divinity school pushes for desegregation
By Mumbi Kanyogo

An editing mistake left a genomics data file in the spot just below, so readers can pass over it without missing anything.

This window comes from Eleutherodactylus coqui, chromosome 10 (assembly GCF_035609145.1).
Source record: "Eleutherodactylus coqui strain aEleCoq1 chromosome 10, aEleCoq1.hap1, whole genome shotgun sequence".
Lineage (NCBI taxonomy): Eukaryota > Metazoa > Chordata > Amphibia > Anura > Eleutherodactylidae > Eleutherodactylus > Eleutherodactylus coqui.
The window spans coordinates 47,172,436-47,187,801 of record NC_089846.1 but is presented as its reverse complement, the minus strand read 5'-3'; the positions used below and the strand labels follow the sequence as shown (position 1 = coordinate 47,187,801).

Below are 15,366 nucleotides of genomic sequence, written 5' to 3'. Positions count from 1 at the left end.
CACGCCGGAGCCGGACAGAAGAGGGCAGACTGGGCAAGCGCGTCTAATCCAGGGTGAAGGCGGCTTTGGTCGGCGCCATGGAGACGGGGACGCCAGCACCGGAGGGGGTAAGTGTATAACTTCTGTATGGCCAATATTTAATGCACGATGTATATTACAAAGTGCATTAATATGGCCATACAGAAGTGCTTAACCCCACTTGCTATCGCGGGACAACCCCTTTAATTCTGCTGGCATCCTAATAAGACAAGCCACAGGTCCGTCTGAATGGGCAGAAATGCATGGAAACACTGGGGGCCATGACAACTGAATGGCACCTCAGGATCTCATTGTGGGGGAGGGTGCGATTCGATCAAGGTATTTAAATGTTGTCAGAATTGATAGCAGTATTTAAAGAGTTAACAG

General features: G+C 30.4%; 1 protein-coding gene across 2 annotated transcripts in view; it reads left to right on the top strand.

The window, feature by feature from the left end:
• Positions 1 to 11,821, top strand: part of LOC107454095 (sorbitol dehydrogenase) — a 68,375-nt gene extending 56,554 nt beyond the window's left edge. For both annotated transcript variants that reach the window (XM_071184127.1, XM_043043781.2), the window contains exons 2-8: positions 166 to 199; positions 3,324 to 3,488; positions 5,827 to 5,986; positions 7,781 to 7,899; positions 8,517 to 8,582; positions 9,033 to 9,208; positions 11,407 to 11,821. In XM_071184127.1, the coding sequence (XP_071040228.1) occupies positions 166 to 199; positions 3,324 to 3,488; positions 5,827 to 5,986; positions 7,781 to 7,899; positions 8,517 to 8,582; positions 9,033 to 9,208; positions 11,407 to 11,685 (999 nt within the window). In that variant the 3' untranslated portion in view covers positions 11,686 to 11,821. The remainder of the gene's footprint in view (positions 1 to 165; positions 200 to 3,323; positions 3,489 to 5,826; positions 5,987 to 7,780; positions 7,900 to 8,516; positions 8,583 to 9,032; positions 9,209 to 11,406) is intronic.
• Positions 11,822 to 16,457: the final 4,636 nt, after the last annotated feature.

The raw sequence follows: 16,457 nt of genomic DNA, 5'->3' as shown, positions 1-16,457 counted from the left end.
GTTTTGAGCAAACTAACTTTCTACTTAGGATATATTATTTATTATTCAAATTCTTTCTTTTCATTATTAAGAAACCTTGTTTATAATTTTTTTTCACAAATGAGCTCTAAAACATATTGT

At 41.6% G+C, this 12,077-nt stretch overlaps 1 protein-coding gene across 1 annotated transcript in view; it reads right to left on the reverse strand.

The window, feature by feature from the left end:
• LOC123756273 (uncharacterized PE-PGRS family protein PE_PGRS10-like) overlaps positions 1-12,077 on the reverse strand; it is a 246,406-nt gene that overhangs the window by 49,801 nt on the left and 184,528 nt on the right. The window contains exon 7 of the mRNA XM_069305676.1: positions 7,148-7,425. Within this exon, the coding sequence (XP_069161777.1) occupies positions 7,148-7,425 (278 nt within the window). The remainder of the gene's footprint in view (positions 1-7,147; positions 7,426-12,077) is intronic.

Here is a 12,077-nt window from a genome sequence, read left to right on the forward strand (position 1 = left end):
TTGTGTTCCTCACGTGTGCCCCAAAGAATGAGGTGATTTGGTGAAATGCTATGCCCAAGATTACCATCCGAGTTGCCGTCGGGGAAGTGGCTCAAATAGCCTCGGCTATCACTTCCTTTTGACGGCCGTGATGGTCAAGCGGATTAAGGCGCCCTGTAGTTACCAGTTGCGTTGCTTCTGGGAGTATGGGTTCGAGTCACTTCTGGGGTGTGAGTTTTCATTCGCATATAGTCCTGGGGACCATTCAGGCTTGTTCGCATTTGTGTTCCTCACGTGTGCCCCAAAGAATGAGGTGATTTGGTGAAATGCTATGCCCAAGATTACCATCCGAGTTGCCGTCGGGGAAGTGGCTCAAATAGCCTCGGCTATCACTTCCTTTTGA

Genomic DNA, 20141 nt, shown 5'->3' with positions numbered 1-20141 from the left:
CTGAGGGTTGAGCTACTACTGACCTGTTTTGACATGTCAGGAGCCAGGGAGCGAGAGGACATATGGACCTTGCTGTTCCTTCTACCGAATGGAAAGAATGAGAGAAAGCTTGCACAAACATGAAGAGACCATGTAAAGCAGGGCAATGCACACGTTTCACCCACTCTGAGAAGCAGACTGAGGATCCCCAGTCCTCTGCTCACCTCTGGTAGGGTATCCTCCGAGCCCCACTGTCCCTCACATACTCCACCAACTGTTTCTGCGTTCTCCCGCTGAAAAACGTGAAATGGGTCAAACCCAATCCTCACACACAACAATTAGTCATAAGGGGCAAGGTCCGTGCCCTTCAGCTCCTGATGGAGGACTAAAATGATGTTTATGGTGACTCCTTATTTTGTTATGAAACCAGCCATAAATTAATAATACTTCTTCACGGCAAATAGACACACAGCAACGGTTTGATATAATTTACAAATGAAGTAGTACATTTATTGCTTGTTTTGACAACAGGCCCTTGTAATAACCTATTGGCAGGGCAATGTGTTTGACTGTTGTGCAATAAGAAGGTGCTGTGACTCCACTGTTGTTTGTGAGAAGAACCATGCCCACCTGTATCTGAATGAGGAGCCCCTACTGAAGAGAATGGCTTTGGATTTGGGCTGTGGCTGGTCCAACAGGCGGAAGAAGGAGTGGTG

The Duke Divinity School was the first school at Duke to demand desegregation. In 1948, 170 students signed a petition demanding that black students be enrolled as day students. 170 students signed the petition and presented it to the Dean at the time, Harold Bosley in May 1948. Dean Bosley later asked President Edens to consider the admission of black students. Edens declined, claiming that neither “the interests of either the negro race or of Duke university” would be served by raising the question of desegregation. Edens had a history of opposition to integration, clear in his position on Duke’s Law School, where he argued that segregation had no negative impact. In 1959, Divinity School students circulated another petition directly to the Board of Trustees, which rejected it. Universities like Yale as well as important Protestant congregations condemned the decision as an act that would only serve to “hurt the university’s position in the academic world”.